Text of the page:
11/25/2014 10:49 am ET Updated Jan 25, 2015

Women and the Payback for Giving Back

Hero Images via Getty Images

Truth be told, women hold up a bit more than half the sky. When it comes to volunteering with nonprofits to help others, women volunteer at a higher rate than men (28% vs. 22%) across all age groups, educational levels, and other major demographic characteristics. Even working mothers, arguably the busiest among us, volunteer at a significantly higher rate than the population as a whole (38.5% vs 26.5%).

I'm not sure why women volunteer more than men do, but I do know that most volunteers -- men and women -- say they get more from volunteering than they give. Here's a quick rundown of some of the benefits.

Volunteering boosts self-worth. According to a study conducted for L'Oreal Paris, 96% of women feel that helping others gives them self-worth, and 95% of women feel best about themselves when they're participating in small acts of kindness.

Volunteering provides a great example to others. Research shows that young people who have a family member who volunteers are almost two times as likely to volunteer (and three times as likely to volunteer regularly) than kids without volunteers in the family.

Volunteering can be a way back to the job market. Volunteers are 27% more likely to find a job after being out of work than non-volunteers, according to a recent government study.

Volunteering is good for our health. More than three-quarters (78%) of people who volunteered in the past 12 months say that volunteering has made them feel healthier, according to a study from United Health Group.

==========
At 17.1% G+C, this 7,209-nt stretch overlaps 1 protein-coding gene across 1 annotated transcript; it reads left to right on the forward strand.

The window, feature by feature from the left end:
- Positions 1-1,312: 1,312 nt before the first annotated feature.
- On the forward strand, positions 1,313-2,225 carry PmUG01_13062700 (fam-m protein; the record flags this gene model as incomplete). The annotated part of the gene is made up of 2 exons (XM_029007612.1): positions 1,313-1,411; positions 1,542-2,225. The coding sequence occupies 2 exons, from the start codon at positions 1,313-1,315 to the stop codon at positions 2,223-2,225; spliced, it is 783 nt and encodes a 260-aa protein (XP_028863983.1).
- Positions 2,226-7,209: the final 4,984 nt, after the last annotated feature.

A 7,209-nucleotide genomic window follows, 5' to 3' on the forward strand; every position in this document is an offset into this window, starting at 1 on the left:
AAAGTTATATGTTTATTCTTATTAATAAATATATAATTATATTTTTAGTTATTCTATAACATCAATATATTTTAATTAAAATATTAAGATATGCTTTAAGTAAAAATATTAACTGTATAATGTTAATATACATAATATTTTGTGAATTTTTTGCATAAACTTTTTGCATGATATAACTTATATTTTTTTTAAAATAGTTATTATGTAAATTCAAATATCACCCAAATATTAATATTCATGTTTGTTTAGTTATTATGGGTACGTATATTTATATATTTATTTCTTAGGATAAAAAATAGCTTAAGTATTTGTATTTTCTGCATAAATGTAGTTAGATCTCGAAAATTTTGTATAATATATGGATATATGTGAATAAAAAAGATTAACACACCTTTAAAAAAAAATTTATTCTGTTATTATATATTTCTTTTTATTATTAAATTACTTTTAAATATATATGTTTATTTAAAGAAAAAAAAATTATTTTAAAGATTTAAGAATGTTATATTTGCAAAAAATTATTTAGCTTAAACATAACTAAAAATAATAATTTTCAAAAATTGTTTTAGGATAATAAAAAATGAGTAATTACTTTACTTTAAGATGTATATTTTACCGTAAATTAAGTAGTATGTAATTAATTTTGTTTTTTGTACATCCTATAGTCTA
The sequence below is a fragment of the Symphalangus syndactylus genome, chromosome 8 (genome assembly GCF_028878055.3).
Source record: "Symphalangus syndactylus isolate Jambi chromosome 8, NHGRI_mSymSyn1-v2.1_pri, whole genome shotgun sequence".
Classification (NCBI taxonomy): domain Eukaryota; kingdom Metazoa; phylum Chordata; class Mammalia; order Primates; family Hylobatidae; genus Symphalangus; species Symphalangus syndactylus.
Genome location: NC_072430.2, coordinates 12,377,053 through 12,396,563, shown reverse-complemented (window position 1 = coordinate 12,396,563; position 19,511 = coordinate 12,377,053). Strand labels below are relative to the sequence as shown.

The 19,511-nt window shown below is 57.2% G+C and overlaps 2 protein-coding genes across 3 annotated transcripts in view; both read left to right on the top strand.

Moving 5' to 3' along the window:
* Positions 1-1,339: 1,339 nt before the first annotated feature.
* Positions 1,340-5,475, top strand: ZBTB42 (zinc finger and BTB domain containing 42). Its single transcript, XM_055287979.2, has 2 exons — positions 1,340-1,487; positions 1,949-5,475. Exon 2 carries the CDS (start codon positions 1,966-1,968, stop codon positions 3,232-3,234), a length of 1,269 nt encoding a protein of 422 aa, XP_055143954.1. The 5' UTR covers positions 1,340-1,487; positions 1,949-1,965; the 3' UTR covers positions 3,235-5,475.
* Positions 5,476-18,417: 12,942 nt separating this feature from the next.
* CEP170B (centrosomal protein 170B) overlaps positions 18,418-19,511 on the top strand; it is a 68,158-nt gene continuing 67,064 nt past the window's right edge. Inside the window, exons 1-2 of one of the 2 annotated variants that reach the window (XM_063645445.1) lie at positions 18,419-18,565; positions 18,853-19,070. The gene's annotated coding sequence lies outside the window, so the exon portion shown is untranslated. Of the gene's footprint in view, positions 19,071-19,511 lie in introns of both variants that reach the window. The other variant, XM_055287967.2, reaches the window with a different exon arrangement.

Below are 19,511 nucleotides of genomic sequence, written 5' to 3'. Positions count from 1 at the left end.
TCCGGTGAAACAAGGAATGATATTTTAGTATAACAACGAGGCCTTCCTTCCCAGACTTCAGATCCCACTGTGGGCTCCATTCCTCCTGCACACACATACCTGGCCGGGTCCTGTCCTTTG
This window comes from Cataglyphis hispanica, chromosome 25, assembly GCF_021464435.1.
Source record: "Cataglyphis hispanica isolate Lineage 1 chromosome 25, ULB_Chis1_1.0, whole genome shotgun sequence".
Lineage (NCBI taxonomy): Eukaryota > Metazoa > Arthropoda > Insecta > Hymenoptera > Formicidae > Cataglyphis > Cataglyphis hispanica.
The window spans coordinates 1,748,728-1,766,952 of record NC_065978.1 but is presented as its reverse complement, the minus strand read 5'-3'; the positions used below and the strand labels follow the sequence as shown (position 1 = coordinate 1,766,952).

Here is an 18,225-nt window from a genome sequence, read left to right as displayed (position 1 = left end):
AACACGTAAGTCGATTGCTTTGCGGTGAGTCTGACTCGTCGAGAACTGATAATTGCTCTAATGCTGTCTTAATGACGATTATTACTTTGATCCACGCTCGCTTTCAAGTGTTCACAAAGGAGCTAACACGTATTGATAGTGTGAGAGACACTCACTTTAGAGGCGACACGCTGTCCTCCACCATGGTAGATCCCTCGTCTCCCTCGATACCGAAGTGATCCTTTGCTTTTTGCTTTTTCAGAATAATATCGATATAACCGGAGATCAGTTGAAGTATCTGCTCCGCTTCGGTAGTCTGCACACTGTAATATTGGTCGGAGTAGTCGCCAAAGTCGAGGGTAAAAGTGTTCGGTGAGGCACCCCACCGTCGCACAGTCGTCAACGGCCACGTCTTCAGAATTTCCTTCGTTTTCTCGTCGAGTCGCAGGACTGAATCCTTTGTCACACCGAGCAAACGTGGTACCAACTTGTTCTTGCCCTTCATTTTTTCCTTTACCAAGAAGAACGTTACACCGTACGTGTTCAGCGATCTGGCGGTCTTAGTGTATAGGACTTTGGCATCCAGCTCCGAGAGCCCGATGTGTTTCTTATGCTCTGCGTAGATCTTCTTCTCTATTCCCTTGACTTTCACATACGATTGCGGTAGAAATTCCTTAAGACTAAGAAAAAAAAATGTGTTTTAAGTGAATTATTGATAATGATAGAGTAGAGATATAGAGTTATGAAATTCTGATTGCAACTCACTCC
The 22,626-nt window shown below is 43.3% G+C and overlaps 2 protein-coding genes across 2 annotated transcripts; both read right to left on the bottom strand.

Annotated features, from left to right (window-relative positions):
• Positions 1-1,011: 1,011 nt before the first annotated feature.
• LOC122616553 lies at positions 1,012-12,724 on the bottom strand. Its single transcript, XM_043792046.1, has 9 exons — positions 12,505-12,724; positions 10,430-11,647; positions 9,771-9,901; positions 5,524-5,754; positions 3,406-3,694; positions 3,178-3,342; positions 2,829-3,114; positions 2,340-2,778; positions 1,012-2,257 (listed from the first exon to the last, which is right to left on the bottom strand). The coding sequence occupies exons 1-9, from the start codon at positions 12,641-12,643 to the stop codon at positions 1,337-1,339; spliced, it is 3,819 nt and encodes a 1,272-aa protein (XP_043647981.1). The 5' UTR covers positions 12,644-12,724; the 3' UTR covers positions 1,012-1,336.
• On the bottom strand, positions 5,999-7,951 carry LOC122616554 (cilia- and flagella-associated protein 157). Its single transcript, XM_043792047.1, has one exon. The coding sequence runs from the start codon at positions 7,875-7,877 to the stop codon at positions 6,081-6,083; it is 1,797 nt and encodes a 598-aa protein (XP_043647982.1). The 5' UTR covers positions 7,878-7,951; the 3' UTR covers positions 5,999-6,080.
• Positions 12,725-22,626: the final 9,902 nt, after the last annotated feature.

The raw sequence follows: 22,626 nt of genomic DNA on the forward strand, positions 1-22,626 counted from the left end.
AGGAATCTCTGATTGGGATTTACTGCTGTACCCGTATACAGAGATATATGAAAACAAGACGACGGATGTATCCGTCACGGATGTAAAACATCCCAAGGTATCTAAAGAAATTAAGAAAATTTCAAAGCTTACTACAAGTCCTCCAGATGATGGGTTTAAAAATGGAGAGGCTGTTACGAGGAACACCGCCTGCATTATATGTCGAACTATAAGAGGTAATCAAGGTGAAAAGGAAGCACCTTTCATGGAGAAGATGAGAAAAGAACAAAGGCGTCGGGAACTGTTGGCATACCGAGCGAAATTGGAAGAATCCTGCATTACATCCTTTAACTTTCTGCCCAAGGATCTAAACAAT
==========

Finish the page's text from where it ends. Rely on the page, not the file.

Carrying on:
Volunteering helps us cope with adversity. I have met so many examples of women who have stepped up during and after their own pain -- fighting disease, losing a child or partner, enduring homelessness -- to help others. Helping others cope must surely help us cope.

Volunteering passes values from one generation to the next. As the wife of a preacher in rural Louisiana, my mother was always giving back to members of our congregation and to neighbors. Mom fed hungry kids on the block and visited church members in the hospital, and she took all six of us (yes, six kids) with her to visit the elderly in nursing homes.

For years, my daughter and I regularly visited a local assisted living facility in Atlanta to help run game night and to give some of the women residents manicures. When Valarie left to study at the University of Arizona, I wondered if service would be a part of her new and busy life.

Just last month, Val called to tell me she was leading a volunteer service project on Make A Difference Day in Tucson. Mom and I are so proud.

Cast a vote in support of noteworthy volunteers who will get to shine next week, when L'Oreal honors 10 Women of Worth -- amazing volunteers combatting disease, poverty, sex trafficking and addiction -- with $25,000 grants. You can vote for which honoree will get an additional $25,000 for her cause. Go to to read for their stories, then vote! You can also vote on the L'Oréal Paris Facebook page or by re-tweeting news on the awardee from @LOrealParisUSA. The deadline for voting is Wednesday, November 26.